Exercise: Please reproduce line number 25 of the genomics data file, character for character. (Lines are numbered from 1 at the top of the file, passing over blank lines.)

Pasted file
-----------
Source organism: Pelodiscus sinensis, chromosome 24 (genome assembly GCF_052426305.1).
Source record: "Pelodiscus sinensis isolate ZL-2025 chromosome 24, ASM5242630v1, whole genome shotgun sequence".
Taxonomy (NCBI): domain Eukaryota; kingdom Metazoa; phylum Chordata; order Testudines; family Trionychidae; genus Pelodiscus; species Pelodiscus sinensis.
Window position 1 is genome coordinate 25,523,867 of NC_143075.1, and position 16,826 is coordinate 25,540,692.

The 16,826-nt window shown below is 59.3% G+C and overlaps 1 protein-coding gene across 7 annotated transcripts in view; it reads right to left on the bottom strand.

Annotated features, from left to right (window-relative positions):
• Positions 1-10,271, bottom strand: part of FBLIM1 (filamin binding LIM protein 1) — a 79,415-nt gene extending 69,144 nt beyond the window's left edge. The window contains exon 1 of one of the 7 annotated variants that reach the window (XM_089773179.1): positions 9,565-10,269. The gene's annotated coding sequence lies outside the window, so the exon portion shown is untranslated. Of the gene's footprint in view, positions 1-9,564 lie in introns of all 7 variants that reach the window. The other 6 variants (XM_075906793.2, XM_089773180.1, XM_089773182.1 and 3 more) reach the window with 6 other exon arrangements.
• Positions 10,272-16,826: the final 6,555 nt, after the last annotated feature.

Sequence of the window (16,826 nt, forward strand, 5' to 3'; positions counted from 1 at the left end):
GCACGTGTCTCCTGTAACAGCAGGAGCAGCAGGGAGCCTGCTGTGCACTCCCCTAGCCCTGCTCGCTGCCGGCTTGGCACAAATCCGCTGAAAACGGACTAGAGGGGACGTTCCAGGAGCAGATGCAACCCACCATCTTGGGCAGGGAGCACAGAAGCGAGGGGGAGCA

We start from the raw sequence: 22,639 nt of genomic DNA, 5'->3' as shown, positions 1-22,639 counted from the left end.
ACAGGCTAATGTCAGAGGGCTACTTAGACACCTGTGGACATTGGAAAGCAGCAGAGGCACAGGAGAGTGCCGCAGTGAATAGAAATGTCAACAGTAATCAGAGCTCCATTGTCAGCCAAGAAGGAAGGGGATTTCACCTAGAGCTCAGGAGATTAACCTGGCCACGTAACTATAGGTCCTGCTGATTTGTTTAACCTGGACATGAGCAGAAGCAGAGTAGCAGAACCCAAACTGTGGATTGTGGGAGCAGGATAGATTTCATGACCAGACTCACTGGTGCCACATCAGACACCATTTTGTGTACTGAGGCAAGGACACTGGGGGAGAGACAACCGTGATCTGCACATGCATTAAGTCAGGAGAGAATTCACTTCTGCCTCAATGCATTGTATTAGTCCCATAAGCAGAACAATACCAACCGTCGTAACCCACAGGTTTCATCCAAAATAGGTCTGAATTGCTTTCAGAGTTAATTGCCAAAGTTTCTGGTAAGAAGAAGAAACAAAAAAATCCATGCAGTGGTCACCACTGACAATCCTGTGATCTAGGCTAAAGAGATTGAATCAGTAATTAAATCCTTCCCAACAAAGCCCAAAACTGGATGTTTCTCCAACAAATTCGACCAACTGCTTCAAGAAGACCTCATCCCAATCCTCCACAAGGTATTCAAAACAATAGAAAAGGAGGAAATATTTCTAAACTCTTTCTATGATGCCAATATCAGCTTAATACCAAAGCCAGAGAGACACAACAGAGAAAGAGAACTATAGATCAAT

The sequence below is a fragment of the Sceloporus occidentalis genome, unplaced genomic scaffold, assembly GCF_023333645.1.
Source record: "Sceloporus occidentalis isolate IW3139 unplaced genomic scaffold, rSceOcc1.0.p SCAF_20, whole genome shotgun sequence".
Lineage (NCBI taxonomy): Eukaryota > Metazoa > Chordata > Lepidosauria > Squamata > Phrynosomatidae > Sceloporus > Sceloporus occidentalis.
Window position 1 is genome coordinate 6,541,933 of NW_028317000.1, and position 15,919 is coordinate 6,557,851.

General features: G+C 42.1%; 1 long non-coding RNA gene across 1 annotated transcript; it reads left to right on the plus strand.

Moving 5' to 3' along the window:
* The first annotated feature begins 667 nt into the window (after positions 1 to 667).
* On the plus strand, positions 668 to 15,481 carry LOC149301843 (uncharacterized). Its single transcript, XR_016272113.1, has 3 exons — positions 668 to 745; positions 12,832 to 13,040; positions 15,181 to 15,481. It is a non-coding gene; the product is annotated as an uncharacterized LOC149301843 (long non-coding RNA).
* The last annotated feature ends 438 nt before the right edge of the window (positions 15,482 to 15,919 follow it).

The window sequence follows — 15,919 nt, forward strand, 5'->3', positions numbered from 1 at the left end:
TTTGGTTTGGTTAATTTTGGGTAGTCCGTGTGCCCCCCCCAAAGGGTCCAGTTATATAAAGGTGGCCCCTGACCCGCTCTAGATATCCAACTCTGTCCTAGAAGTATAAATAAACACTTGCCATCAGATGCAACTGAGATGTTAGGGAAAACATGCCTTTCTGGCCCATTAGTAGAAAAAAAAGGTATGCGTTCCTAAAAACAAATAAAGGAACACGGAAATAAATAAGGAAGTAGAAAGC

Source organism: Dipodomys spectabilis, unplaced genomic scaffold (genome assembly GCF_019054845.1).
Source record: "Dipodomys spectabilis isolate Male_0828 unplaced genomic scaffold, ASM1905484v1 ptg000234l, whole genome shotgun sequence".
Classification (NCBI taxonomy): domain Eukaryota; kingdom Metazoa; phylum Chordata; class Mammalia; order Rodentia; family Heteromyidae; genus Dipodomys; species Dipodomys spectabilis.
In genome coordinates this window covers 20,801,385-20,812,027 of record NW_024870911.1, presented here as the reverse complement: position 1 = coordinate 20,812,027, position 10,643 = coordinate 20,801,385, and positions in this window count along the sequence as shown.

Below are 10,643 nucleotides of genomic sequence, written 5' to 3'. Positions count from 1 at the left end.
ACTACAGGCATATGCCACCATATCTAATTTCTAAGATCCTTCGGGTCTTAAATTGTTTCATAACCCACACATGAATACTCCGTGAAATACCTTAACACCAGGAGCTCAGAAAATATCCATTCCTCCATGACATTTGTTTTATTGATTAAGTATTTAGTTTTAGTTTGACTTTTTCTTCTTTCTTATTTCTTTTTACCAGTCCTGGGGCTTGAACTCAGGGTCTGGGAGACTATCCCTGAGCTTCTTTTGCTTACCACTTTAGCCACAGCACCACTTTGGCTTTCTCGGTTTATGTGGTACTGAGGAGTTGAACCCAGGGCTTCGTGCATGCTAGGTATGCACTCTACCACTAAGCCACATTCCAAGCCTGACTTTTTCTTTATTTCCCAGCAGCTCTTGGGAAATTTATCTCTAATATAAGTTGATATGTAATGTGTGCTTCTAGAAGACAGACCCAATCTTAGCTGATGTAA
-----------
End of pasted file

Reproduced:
Source record: "Dipodomys spectabilis isolate Male_0828 unplaced genomic scaffold, ASM1905484v1 ptg000234l, whole genome shotgun sequence".